The objective of a risk assessment project is to narrow-the-focus of the owner towards the most likely pipeline segment to experience a release, and with consideration of the cost consequence of environmental impact and reclamation, and business losses.
The issue here is that the present risk assessment methods applied by the owners are typically created in-house without inclusion of qualified third-party consultation.  These in-house methodologies are simplistic and do not include complete consideration of data, and data assessment algorithms necessary to characterize all root-cause issues that may contribute to a pipeline release.  The AER has long recognized the risk assessment methods created within owner groups, and throughout many of the third-party creators of risk assessment models deliver insufficient results.  Furthermore, the presentation of risk results by means of a standard “risk matrix” causes all methods to appear equivalent whereas the rigour of the data model and technical assessment algorithms will substantially vary in quality and completeness.
There is a challenge in this area as to the determination of a quality risk assessment model.  The skills to assess the models in use throughout Alberta may not lie within the AER.  Even more confusing is that the world-wide corrosion technical organization dedicated to training on pipeline risk assessment (NACE International) promotes incomplete risk assessment methods within their technical standards and technical training schools.
Simply stated, the root cause of 65% of all pipeline failure events attributed to internal corrosion (14,000 since 1980) is the inability of the owner to properly characterize the internal corrosive environment, and the changes to this environment that occur vs. time as a result of declining production trends from  the upstream producing wells feeding  the pipelines. With an insufficient characterization of the severity of the internal corrosive environment, the owners are unable to schedule the proper mitigation activities aligned to the actual corrosive environment within the pipelines.
The desire of the owner companies is to do assessments, and to rely upon the outcome of these assessments to schedule and execute mitigative and maintenance activities to abate the corrosion attack and failure.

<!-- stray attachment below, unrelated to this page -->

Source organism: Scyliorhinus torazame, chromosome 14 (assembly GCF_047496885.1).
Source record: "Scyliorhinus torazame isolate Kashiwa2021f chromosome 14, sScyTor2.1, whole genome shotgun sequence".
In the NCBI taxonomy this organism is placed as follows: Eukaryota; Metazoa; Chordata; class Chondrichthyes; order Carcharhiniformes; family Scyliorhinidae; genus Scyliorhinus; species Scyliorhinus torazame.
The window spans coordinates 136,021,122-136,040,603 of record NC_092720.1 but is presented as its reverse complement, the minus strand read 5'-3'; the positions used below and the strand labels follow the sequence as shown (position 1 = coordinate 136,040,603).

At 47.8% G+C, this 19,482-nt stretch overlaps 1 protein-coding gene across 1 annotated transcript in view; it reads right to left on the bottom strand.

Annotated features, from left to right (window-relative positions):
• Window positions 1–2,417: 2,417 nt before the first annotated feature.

At present, industry demonstrates no reluctance whatsoever to spend monies to execute effective mitigation programs.  The lack of success is the insufficient and simplistic technical methods by which industry, and third-party specialists assess the hazard conditions within the pipelines.  The present technical risk assessment standards create recommendations for mitigation that are seldom aligned to the actual internal corrosion hazard condition within the pipeline structures; the root cause of most pipeline failure events in Alberta.
It may be prudent for the AER to fund a project on behalf of the public to create, by inclusion of a sufficiently qualified technical team, a standard risk assessment method for producing pipeline systems that would be available to all users as an alternative to the proliferation of insufficient methods;  the present state.
It is not impossible to create an effective risk assessment method, but it will only occur if industry technical "experts" let go of the idea existing ineffective risk assessment methods are delivering the desired pipeline safety outcomes.
9. Staffing levels trigger an impression that man-count will result in improvement to pipeline performance.  As an alternative, I see lack of alignment of field inspectors’ activities to a consistent philosophy of enabling improvement with the owner community, and this inconsistency manifests a conclusion of insufficient resources.
Inconsistent behaviours and a spectrum of expectations imposed by field inspectors onto the owner community occur across disparate regions of Alberta.
I encourage a consistent culture whereby the field inspectors focus on participating with owners on the design and execution of pipeline integrity programs, and correspondingly reduce the focus on finding fault, and initiating enforcement.  An example of cooperation vs. policing would be if the AER published a series of Standardized Integrity Management Manuals for selection and use by the owner companies (based upon complexity of asset base) as opposed to requiring every owner company to create their own Pipeline Management Manual; it is likely there are over 400 different manuals (and standards for assessment and control of failure events) in Calgary that have been created for management of the provincial pipeline asset base, and these manuals are audited by AER inspectors, and the programs created from these manuals are not providing satisfactory pipeline performance to the public, or the owners; the creation and implementation of standardized pipeline integrity management programs could easily become more efficient, and effective if enabled by AER, inspection teams.
It may be time for the AER to simply publish acceptable standard manuals so the industry can move ahead in a consistent manner, eliminate non-productive and redundant work, and avoid the proliferation of ineffective maintenance programs that prevail in Alberta.